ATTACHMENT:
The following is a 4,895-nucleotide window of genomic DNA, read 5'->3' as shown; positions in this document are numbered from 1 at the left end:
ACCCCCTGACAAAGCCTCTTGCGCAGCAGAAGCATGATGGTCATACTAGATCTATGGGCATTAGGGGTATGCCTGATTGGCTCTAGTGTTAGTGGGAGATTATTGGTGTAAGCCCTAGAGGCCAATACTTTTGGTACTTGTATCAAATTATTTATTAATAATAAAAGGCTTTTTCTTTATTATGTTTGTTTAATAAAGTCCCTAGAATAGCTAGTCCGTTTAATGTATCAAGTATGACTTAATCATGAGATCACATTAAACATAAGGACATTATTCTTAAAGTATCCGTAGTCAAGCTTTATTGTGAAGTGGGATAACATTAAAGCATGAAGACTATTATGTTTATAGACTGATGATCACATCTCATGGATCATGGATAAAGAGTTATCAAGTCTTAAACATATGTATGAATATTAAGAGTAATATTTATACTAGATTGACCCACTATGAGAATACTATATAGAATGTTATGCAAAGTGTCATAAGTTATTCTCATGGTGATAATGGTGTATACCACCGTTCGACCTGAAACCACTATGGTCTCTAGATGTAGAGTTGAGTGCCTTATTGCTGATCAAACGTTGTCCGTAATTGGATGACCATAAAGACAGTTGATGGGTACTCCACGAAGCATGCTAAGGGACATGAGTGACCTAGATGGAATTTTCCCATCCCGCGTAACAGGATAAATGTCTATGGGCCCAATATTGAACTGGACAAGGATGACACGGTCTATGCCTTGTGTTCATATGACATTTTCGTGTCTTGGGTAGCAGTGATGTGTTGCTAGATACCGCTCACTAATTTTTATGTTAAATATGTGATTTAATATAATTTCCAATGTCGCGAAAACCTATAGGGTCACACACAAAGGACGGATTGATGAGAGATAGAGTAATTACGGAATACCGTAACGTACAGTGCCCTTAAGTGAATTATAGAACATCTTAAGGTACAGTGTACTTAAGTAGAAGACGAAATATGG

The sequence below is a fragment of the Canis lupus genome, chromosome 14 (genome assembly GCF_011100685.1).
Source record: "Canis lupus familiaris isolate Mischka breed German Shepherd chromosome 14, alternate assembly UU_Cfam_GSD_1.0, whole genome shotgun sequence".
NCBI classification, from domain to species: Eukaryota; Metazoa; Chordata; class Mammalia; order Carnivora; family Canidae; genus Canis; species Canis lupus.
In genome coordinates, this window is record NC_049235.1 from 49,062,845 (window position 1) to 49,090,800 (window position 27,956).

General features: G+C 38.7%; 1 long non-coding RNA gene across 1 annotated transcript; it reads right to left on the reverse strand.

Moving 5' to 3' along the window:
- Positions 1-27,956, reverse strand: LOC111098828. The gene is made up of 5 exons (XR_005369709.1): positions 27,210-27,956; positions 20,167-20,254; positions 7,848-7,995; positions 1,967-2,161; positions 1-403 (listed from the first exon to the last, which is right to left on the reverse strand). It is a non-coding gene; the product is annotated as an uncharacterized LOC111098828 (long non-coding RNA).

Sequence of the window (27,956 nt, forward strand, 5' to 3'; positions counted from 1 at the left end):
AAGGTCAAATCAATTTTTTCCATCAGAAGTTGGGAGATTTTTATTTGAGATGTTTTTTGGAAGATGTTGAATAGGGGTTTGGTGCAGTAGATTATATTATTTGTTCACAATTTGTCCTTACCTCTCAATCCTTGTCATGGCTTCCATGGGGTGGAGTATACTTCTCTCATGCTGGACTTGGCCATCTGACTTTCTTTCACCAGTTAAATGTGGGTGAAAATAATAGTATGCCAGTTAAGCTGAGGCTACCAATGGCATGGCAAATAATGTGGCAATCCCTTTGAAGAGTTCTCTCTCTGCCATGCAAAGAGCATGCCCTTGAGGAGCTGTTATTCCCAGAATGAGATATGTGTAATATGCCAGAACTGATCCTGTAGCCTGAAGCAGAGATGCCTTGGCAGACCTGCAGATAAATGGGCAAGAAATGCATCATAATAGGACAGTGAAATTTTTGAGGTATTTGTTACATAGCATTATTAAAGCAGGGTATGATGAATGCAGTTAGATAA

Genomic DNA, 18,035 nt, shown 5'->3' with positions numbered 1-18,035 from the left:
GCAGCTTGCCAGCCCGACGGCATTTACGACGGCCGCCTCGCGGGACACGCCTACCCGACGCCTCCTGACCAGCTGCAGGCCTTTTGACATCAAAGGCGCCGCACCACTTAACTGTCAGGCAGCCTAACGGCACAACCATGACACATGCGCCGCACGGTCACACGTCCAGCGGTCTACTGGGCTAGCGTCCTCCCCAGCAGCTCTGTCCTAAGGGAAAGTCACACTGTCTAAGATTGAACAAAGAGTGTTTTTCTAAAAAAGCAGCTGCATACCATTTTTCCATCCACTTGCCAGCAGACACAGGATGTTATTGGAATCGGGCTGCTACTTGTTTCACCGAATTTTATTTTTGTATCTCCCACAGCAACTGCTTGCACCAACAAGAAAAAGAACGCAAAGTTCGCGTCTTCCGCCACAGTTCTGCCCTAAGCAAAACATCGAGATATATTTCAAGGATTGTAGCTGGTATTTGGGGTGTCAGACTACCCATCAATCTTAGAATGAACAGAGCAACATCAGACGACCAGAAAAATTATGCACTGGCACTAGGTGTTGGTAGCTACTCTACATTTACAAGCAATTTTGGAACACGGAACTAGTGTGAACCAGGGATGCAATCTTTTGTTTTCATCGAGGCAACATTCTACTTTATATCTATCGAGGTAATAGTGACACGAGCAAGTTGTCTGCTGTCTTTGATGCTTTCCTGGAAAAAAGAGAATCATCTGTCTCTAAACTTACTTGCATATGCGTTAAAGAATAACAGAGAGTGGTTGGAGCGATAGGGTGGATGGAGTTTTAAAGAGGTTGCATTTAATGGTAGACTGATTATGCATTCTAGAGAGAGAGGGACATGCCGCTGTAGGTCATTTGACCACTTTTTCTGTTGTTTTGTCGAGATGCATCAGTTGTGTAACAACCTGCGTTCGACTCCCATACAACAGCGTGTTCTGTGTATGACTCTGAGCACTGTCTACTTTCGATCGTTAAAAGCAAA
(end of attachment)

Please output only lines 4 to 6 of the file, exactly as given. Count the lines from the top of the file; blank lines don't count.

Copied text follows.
Source record: "Canis lupus familiaris isolate Mischka breed German Shepherd chromosome 14, alternate assembly UU_Cfam_GSD_1.0, whole genome shotgun sequence".
NCBI classification, from domain to species: Eukaryota; Metazoa; Chordata; class Mammalia; order Carnivora; family Canidae; genus Canis; species Canis lupus.
In genome coordinates, this window is record NC_049235.1 from 49,062,845 (window position 1) to 49,090,800 (window position 27,956).